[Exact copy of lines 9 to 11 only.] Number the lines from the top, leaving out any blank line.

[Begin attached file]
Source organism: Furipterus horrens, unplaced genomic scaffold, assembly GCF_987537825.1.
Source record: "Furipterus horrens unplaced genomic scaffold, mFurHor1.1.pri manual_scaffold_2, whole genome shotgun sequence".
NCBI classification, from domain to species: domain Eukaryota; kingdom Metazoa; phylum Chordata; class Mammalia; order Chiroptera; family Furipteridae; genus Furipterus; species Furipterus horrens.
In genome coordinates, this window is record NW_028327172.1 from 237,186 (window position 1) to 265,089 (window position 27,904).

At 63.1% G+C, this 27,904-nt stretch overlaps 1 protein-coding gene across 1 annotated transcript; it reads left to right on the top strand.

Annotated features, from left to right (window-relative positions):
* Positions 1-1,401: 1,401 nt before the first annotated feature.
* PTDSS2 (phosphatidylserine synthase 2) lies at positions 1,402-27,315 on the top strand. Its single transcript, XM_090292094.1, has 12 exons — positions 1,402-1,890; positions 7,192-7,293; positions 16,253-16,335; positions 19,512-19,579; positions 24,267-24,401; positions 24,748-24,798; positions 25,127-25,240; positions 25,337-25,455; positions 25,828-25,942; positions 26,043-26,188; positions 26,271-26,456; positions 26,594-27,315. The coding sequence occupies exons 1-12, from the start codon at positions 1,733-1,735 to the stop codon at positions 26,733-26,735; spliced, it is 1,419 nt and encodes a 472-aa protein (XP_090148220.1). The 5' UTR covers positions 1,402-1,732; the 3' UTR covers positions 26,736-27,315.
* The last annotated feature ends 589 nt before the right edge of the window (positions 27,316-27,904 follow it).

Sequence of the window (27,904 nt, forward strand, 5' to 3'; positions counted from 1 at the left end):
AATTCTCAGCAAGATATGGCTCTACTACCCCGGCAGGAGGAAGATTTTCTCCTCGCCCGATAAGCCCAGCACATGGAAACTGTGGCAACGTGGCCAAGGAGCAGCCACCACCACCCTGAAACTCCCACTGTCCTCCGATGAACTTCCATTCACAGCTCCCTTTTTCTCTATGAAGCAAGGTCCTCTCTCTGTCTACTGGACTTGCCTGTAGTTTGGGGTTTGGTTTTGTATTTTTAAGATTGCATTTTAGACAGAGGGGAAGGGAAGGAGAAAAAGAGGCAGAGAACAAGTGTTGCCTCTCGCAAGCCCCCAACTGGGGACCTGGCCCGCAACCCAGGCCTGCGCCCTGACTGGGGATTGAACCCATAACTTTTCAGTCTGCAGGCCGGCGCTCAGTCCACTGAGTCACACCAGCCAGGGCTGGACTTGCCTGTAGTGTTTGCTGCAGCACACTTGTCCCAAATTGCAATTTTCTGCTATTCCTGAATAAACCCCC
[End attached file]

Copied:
* The last annotated feature ends 589 nt before the right edge of the window (positions 27,316-27,904 follow it).

Sequence of the window (27,904 nt, forward strand, 5' to 3'; positions counted from 1 at the left end):
AATTCTCAGCAAGATATGGCTCTACTACCCCGGCAGGAGGAAGATTTTCTCCTCGCCCGATAAGCCCAGCACATGGAAACTGTGGCAACGTGGCCAAGGAGCAGCCACCACCACCCTGAAACTCCCACTGTCCTCCGATGAACTTCCATTCACAGCTCCCTTTTTCTCTATGAAGCAAGGTCCTCTCTCTGTCTACTGGACTTGCCTGTAGTTTGGGGTTTGGTTTTGTATTTTTAAGATTGCATTTTAGACAGAGGGGAAGGGAAGGAGAAAAAGAGGCAGAGAACAAGTGTTGCCTCTCGCAAGCCCCCAACTGGGGACCTGGCCCGCAACCCAGGCCTGCGCCCTGACTGGGGATTGAACCCATAACTTTTCAGTCTGCAGGCCGGCGCTCAGTCCACTGAGTCACACCAGCCAGGGCTGGACTTGCCTGTAGTGTTTGCTGCAGCACACTTGTCCCAAATTGCAATTTTCTGCTATTCCTGAATAAACCCCC